The one who fought back

Alissa

16:48 . I went to Jewish school until I was thirteen years old. Jewish schools are…you know, surrounded by police officers and high walls for security reasons, so there is always this weird feeling you have – that you are constantly under threat. One of my early memories from school was that we had fire drills during the Intifada. It may be why I felt this need to work out intensively and eventually learn self defence. So, as a teenager I started Krav Maga and I absolutely loved it. It was intense but it also felt very empowering because whilst training nobody was ever scared to hit me because I was a woman; and nobody cared that I was Jewish or young or whatever. We were all there simply to learn together – how to defend ourselves against danger. Jewish people have been an ‘easy’ target for a while; if you look at it, terrorism against Jews started as a secondary means of targeting Israel.
The fact that something can happen to me on the street because of who I am is something that never goes away and I don’t know if it ever will – but at least now I feel that I can just punch the person in the face and run. I can fight back.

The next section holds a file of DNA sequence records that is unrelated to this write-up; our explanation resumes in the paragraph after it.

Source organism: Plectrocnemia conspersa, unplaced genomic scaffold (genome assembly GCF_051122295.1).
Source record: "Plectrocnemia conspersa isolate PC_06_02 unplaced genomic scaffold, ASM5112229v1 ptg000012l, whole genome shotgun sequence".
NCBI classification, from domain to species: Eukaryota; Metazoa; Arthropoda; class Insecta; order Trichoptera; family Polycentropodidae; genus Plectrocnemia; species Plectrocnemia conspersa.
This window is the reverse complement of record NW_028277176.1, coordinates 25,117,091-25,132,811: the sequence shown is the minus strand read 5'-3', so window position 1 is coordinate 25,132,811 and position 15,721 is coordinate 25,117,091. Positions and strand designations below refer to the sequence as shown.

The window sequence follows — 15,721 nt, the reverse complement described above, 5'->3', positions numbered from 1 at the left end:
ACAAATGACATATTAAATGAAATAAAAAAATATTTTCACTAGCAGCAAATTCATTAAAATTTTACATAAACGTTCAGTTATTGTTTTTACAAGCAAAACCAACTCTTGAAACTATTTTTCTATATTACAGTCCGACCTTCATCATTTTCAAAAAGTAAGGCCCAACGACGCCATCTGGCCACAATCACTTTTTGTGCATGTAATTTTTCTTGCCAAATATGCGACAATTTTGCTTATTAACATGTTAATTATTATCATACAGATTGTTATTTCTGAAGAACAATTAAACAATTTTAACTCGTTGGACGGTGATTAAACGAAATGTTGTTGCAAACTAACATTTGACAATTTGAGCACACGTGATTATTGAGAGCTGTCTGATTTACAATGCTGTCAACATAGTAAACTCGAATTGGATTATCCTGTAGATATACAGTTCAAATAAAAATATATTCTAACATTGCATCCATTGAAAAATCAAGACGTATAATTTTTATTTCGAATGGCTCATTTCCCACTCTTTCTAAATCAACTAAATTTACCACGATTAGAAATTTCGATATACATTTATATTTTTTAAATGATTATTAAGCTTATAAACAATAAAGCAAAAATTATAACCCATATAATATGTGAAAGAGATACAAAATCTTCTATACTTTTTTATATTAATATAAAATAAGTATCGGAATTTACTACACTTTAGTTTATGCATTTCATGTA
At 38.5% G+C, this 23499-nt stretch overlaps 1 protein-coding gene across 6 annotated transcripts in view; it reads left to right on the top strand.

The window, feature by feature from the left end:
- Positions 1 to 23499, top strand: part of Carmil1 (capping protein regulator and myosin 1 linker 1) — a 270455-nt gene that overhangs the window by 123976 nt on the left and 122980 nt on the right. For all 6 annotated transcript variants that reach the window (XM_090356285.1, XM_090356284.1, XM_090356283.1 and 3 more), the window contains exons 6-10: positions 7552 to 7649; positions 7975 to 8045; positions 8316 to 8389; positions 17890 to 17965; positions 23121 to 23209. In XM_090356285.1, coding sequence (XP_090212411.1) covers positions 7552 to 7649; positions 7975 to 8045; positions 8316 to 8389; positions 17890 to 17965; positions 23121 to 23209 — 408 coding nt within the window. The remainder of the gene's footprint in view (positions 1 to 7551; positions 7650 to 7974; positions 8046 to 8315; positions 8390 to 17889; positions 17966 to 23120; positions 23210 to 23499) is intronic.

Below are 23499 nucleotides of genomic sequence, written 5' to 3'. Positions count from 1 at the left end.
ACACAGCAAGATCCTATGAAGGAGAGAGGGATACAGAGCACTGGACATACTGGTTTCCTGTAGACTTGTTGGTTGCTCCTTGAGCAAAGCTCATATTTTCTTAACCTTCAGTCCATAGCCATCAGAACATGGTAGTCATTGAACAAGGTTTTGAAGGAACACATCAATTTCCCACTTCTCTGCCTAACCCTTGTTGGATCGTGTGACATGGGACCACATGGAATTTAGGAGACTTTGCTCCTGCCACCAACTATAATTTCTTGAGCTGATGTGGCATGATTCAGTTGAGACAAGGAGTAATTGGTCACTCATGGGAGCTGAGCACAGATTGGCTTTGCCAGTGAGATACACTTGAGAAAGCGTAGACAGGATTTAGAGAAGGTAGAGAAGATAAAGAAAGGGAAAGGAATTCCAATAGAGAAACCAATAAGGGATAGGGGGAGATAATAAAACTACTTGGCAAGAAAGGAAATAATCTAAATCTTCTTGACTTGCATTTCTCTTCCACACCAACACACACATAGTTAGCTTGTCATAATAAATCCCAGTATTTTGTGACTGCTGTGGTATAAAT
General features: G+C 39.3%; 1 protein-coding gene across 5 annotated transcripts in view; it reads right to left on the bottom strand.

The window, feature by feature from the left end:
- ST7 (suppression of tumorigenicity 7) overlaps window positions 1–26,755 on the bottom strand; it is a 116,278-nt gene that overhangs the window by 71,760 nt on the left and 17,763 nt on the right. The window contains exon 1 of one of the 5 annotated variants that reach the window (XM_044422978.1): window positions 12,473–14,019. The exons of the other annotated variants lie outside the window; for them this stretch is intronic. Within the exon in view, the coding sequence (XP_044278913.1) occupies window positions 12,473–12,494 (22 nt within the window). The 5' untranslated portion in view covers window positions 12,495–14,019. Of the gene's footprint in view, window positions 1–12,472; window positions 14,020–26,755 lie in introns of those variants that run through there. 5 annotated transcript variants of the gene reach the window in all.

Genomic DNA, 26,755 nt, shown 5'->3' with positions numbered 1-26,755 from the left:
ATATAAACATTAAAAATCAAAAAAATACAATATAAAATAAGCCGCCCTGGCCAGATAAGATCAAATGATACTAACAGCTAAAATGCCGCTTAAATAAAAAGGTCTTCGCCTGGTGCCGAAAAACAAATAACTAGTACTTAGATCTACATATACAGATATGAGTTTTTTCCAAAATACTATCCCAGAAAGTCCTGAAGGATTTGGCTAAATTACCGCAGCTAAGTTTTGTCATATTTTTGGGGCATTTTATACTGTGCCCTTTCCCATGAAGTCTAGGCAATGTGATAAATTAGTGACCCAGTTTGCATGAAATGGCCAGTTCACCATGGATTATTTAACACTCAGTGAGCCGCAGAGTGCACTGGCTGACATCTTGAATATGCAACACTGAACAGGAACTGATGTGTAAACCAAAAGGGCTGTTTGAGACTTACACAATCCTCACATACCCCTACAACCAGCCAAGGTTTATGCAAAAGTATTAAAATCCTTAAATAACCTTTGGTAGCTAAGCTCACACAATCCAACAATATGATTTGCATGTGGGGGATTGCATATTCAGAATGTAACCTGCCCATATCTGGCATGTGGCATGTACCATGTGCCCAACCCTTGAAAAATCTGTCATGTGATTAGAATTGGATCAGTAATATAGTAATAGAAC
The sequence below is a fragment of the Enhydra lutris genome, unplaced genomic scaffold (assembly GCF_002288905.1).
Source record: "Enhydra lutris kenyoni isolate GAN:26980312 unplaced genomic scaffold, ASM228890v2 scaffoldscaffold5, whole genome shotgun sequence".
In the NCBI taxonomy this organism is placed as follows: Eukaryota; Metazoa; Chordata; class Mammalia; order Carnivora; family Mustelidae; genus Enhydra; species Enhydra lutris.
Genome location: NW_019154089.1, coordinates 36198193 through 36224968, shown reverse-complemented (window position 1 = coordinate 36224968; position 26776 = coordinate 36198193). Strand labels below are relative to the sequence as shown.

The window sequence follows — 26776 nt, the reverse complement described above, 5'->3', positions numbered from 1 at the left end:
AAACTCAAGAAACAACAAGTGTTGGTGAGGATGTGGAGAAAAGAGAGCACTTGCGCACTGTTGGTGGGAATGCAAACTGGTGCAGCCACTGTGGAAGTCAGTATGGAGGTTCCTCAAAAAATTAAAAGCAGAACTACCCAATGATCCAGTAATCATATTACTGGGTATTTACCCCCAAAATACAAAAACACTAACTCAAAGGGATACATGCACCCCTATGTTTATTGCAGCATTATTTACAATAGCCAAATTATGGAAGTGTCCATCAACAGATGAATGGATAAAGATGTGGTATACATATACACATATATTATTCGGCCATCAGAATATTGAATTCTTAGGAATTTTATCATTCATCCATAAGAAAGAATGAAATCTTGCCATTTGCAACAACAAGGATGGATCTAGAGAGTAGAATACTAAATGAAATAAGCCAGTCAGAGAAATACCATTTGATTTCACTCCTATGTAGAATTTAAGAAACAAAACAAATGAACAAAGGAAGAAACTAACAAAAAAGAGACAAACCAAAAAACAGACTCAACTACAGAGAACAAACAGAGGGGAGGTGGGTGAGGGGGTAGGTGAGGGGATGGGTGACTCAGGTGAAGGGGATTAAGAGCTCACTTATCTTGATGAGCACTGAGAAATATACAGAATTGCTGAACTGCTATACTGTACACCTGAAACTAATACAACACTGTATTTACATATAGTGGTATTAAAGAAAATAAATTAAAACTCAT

I didn’t chose to be Jewish, or to be put in Jewish school, but this meant that I got to see from very early on – the amount of hate that can exist in this world. My father escaped the Holocaust you know? But many people in the world are still victims of hate : hate crimes, hate speeches. That is why I keep fighting on a daily basis. I don’t want to sound like I have a transcendent power or mission or something – but it’s just something that has always been part of me. Of course it makes me angry to see the amount of hate in this world, but I chose to act upon it. The way I deal with this anger is putting it out there, voicing it out. I try not to be overwhelmed by it. Going back to exercising, it is a way for me to let this anger out without making it my enemy. It also a way for me to find the strength of doing what I do. Being engaged in restoring justice is a constant fight.

Alissa works as a policy officer, fighting anti-semitism at the EU level in Brussels, Belgium. She also volunteers for the Italian union of Jewish students.

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